What Are Your Dreaded Scenes?

The feared scenes are those events in which fear lies. They can be scenes that have already happened and we fear that they will be repeated or those that we imagine to become a reality in a nightmare. In this sense, although the initial instinct may be to flee from them and stop thinking about them, precisely facing them with tools, such as the following, is what gives power over them.

Knowledge makes us powerful. That is, knowing these scenes, elucidating the fears that we all share and visualizing the steps that separate these feared scenes from the current situation increases our control. Let’s look at fear head on!

Types of scenes: current, feared and desired

In humanistic psychotherapy, such as psychodrama or Gestalt psychology, one works with the feared, desired and current scenes. They are represented realistically, even with intermediary objects or co-therapists, so that our brain feels that it is really happening.

The dreaded scene is one that causes us fear when we think that it will happen in a more or less distant future. The desired scenes are those that are in opposition to the feared scenes and project hope. Finally, the current scene defines the state or situation in the here and now.

These scenes can refer to multiple contexts and life stages. For example, a feared couple scene in which there is fear of a breakup and loneliness. Your desired scene could be for the relationship to prosper or to face loneliness without fear. Finally, the current personal and couple situation is dramatized.

Once these scenes are clarified, we talk about interscene spaces; that is, what separates our present moment from what we fear or desire. Answer the questions: what would have to happen now to end up in the dreaded or desired scene? What can you do for or against them?

The dreaded scenes we all share

Although feared scenes may differ between people, there are certain components that underlie all fears. Generally, it is a fear, real or imaginary, of suffering harm and is usually related to the following aspects:

  • Fear of death. A universal fear from which the basic survival instinct is born. The dreaded scenes can be related to the fear of suffering diseases, phobias of certain objects, etc.
  • Loneliness. The fear of not being accepted and valued as one more member of the group. They are related to dreaded scenes that involve abandonment, jealousy, among others.
  • Losing autonomy. To experience fear when thinking that, in some way, we lose control of our own body and be at the mercy of the external. These dreaded scenes have to do with ending up physically locked up, as in claustrophobia, or emotionally, for example in a couple engagement.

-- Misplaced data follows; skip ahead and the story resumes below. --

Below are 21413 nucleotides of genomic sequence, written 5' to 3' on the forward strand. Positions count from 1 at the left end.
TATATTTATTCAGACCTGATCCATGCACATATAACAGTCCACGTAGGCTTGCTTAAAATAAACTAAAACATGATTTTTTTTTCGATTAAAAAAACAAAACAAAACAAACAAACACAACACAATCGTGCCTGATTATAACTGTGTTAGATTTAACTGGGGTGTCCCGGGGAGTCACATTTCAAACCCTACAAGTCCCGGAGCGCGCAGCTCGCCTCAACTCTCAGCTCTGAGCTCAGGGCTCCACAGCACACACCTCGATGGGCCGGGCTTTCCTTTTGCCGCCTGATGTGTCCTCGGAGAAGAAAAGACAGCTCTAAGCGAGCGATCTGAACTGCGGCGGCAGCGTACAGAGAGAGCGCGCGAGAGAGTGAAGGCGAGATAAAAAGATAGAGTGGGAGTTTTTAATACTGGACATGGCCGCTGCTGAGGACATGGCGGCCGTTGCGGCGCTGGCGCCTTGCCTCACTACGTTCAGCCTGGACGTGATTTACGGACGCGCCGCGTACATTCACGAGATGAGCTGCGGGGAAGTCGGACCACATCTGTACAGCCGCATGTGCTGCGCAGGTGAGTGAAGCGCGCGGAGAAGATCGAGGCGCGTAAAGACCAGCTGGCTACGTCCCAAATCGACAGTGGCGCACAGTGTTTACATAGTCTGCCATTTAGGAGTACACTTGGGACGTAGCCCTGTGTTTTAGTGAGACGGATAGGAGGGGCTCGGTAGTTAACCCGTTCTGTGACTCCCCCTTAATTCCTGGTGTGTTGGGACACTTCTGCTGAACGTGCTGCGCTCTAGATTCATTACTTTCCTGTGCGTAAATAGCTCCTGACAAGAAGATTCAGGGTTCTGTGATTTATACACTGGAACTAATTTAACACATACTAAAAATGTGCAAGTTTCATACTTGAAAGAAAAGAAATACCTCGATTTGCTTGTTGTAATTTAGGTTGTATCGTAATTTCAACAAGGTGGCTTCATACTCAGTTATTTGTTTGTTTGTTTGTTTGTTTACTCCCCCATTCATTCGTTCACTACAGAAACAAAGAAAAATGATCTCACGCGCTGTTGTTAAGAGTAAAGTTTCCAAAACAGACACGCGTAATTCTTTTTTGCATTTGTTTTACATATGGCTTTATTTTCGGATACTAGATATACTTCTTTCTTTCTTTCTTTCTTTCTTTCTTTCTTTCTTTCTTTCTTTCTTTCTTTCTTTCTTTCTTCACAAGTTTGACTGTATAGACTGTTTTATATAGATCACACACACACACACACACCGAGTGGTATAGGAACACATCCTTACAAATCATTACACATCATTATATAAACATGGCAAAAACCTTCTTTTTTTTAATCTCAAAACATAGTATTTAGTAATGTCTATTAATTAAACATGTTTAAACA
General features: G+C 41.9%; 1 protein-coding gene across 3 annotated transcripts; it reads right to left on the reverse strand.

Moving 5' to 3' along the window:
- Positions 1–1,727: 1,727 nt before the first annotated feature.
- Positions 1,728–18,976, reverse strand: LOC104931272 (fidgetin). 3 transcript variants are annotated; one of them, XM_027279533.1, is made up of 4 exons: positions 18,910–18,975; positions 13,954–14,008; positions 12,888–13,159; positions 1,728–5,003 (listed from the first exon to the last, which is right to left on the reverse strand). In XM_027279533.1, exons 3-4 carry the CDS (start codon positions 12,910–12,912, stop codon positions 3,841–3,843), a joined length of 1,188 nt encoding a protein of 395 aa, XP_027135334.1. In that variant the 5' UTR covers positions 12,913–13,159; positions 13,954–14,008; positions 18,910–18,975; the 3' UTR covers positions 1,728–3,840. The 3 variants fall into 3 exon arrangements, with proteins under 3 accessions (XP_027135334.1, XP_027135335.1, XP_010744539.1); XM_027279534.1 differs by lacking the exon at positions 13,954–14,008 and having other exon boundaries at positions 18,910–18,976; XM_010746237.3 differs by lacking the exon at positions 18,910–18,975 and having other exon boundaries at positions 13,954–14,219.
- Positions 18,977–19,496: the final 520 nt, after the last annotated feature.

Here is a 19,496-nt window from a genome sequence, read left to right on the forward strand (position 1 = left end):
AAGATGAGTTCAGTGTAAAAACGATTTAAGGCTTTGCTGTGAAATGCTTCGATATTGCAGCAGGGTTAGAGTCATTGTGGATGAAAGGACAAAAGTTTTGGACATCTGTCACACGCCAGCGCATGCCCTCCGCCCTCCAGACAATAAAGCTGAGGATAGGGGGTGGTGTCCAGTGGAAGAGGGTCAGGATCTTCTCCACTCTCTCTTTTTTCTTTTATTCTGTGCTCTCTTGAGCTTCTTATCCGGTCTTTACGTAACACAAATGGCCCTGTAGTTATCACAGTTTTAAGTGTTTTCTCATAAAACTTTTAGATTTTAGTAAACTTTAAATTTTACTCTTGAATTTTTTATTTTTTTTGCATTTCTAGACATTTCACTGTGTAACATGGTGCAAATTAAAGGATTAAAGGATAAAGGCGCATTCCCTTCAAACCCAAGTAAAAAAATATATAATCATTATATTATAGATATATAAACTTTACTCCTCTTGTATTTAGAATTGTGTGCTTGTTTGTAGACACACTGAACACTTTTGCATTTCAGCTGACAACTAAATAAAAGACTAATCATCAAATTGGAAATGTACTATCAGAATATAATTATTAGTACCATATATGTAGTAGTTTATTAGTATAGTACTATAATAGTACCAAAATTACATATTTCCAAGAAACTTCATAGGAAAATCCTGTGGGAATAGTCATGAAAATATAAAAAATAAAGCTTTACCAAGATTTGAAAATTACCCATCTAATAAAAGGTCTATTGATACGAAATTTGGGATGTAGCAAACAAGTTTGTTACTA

• Damage to the ego. The fear of losing our personal integrity. Scenes of humiliation, shame, or disapproval on the part of others are some examples of possible dreaded scenes.

Why is it necessary to know our dreaded scenes

The feared scenes are those situations that cause us fear, as opposed to our desired scenes. A tool used in psychotherapy is to dramatize these scenes, as well as the interscene spaces. That is, those events that would have to occur for the current situation to become the feared or desired one.

L scenes as feared may pose a deadlock situation emotionally and lead to certain diseases. Thus, the person will avoid thinking and knowing this dreaded scene by all means, at the same time that he will try not to reproduce it. However, the lack of knowledge can mean that these forms of coping not only do not solve the problem, but also end up unleashing what we fear.

For example, someone whose dreaded scene is related to abandonment, can take protective actions to avoid that fear, such as trying to emotionally distance people close to them. However, this estrangement, precisely, can trigger the breakdown of the bond with these people and bring with it the dreaded scene.

Not understanding your own feared scenes limits you and makes you stay in a comfortable zone where you believe you cannot be harmed. However, it makes us miss opportunities and let spontaneity flow. Therefore, looking within and knowing fear puts us in a position of power. Entering our dreaded scenes and dissecting them deeply gives us strength. Self-knowledge is power.

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